Are you under A.T.T.A.C.K?

Social manipulation, in the context of fraud, is the art of manipulating end users into providing personal or confidential information. Personal cyber-attacks come in many forms. Here are a few tips that can help you to spot them.

A – An Email

Phishing emails may look legitimate, but you should always question links, attachments, threads, or emails from someone unexpected.

T – Trick Websites

These are made to look like trusted websites but often have spelling or grammar errors or a slightly different URL. Farming the data from these trick websites allows criminals to gather personal details and record your keystrokes.

T -Text Messages

Social engineers will send you a text message about an urgent bill payment or some type of attractive offer. Also, beware of fake messages that appear to be from the government asking you to click a link to receive your rebate, return or payment. If you click these links on a mobile device message it could put your mobile phone at risk.

A – A Telephone Call

Fraudsters may call and say they are from Canada Revenue Agency, Canada Post or Microsoft, or maybe even your financial institution, and proceed to ask you to disclose personal information. Before going ahead with this, you need to ask yourself what valid reason would there be for you receiving the call and why would you provide those details if you didn’t initiate the call? If you still cannot determine the legitimacy of the caller, ask them to proceed via email because you cannot speak in depth at the moment.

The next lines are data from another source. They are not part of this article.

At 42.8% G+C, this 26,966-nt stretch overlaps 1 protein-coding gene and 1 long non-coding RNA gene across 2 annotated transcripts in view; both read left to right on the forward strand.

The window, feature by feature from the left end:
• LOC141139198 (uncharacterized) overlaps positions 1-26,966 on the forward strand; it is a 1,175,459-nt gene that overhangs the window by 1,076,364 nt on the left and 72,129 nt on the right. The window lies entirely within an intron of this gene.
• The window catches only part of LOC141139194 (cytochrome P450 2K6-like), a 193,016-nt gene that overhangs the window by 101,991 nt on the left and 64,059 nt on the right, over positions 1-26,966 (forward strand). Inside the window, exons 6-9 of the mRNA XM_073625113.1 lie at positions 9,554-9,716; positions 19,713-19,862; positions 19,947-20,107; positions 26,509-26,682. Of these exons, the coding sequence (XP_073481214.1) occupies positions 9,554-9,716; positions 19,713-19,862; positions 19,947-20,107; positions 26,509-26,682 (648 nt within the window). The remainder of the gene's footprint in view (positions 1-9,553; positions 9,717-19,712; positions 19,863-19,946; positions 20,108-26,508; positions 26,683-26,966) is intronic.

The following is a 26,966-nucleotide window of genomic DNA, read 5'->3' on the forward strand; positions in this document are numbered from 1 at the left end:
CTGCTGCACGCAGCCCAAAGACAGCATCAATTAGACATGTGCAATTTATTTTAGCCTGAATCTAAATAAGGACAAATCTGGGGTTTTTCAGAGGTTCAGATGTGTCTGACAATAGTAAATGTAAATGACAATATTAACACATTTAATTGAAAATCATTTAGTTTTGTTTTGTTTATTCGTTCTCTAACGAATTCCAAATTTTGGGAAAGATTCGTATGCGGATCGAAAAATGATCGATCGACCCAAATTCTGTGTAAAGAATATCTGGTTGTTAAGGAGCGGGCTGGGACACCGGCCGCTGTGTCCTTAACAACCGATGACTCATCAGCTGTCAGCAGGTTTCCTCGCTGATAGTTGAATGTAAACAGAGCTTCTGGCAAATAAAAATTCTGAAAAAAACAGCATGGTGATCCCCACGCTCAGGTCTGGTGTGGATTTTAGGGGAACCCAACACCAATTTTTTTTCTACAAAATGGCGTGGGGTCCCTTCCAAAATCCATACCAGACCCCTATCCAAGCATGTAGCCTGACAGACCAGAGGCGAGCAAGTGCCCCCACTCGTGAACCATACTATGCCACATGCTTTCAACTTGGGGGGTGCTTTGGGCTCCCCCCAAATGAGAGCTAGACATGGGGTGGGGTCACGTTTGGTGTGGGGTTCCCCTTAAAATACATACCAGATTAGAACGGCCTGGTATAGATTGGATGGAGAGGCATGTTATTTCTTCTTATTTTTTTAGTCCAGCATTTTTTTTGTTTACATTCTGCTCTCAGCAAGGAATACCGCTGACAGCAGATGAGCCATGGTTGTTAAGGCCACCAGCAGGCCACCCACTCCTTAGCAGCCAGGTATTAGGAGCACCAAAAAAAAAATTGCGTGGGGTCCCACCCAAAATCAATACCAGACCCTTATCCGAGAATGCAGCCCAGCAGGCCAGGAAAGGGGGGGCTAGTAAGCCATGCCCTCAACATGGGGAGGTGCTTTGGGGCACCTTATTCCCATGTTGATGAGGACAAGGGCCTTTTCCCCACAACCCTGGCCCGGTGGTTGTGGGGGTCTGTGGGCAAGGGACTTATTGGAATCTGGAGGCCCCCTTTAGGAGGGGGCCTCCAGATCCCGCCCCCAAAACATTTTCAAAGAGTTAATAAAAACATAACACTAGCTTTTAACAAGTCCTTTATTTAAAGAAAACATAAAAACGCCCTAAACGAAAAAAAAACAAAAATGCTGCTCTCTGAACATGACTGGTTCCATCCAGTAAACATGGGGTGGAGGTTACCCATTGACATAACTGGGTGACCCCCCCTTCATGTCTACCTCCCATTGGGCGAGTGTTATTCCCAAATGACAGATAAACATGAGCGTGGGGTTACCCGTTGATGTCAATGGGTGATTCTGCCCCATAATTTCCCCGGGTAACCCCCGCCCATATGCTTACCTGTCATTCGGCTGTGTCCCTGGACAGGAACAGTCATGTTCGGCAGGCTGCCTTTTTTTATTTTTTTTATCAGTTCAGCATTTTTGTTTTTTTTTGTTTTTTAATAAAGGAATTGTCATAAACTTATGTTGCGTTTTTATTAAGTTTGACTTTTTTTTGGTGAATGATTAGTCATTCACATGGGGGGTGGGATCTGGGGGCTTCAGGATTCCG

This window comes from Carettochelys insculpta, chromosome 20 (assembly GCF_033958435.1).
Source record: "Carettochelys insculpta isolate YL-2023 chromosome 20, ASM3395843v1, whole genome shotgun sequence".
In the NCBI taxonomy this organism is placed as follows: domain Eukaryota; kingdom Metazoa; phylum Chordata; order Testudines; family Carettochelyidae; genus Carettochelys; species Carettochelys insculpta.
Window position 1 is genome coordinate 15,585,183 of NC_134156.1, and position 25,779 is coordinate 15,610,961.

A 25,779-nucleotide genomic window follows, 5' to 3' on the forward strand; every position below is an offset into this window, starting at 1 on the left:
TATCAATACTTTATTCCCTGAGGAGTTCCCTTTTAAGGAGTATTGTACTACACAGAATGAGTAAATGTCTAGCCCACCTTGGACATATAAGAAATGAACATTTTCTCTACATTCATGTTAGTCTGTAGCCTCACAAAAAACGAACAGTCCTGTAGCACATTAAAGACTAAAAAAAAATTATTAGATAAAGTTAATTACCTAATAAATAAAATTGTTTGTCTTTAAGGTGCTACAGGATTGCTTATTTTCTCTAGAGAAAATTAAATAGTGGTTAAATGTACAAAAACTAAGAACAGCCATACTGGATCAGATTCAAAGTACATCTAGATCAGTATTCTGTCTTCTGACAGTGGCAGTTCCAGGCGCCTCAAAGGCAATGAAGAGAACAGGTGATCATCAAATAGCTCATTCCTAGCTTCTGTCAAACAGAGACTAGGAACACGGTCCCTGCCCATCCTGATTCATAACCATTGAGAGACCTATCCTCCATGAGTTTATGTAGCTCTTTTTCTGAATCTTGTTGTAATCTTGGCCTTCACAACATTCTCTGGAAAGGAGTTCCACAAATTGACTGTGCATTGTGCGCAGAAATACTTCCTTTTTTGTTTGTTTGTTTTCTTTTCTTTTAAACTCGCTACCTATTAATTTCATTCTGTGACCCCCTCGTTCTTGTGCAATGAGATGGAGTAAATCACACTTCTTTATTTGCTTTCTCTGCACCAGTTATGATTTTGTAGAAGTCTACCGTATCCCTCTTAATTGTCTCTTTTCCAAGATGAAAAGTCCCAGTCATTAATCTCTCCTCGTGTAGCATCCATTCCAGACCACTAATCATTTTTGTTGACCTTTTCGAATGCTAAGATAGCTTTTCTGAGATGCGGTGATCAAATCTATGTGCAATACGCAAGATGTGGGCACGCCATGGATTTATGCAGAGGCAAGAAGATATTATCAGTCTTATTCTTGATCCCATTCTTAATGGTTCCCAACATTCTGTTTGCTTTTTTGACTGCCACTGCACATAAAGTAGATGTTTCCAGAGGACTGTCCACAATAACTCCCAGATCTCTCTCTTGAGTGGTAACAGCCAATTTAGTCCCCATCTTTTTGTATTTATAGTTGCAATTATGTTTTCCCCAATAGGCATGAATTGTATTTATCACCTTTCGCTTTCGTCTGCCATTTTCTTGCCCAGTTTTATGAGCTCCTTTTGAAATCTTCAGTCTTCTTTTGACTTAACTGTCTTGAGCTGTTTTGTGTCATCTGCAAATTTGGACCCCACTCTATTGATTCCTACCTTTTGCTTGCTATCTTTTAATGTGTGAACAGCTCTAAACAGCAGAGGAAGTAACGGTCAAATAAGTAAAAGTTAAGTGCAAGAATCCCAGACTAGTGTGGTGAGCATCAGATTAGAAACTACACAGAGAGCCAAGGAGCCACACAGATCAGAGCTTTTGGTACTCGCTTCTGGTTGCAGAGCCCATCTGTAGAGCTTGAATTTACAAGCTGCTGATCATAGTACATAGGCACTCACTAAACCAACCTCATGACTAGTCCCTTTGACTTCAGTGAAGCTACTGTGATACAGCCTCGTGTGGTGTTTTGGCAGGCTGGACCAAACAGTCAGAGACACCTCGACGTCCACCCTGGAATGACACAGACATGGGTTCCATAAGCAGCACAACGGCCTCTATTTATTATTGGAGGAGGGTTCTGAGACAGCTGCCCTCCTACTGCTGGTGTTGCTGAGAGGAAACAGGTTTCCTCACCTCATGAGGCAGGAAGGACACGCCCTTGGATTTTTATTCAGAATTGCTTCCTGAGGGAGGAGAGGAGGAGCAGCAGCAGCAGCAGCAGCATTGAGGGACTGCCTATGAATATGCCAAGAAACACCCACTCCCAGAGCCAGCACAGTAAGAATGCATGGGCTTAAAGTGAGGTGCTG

C – Contest Winner

“Congratulations! You’ve won a big contest!” This message can come to you via email, text or phone. But did you even enter a contest? If not, it is more than likely an attempt by a fraudster to gather personal information from you. Do not fall for it!

K – Key Loggers

You’re browsing a familiar website and receive a pop-up of an offer that looks too good to be true! If you click the pop-up that social engineer may be trying to capture sensitive information.

When in doubt……..Hang up! Delete! Exit!

Social Engineering is on the rise. Watch for these signs of an attack and take these steps to protect yourself. Ask questions. Do not feel pressured into providing any information you may not be comfortable providing. Never share your ID, passwords, or any answers to your security questions. Use caution when entering sensitive information with websites that don’t begin with HTTPS or when something arrives that you were not expecting. Always remember to report anything suspicious.

YNCU members, if you know, or think you have been ATTACKED please contact our Service Excellence Centre at 1-800-413-YNCU (9628).

You can also contact the Canadian Anti-Fraud Call Center at 1-888-495-8501. Check out this video for more information on protecting yourself against a cyber-attack.